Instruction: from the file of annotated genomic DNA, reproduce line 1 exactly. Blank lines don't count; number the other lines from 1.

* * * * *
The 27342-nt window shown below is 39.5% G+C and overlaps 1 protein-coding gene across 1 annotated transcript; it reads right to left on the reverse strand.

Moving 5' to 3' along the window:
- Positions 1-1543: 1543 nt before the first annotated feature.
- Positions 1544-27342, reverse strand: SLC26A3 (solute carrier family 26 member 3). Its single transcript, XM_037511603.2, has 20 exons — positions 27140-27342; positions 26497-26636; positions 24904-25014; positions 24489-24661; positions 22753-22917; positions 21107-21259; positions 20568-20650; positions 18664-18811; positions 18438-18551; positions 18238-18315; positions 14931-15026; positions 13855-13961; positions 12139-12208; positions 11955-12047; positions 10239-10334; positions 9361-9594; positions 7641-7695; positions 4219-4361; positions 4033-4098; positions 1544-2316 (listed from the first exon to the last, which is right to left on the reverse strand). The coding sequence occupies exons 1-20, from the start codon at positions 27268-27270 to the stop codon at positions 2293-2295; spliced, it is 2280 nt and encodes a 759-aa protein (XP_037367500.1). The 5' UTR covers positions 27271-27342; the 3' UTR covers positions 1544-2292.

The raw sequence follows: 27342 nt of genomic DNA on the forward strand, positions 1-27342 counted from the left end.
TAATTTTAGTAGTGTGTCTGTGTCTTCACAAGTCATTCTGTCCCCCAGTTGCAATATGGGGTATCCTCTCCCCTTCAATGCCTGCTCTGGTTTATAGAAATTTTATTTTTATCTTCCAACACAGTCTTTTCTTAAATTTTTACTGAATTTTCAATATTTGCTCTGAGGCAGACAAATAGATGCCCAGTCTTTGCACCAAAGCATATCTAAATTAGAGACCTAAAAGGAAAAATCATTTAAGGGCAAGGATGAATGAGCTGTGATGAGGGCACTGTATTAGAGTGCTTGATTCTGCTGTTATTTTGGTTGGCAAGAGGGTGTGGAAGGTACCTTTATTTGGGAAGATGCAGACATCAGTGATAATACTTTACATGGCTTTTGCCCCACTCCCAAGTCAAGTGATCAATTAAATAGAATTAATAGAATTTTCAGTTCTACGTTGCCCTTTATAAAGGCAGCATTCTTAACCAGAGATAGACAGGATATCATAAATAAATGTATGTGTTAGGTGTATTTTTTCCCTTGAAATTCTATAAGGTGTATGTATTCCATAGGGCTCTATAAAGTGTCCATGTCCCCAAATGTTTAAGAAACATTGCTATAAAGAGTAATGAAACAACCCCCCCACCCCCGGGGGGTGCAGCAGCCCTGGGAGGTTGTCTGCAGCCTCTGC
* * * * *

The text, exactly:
The 27342-nt window shown below is 39.5% G+C and overlaps 1 protein-coding gene across 1 annotated transcript; it reads right to left on the reverse strand.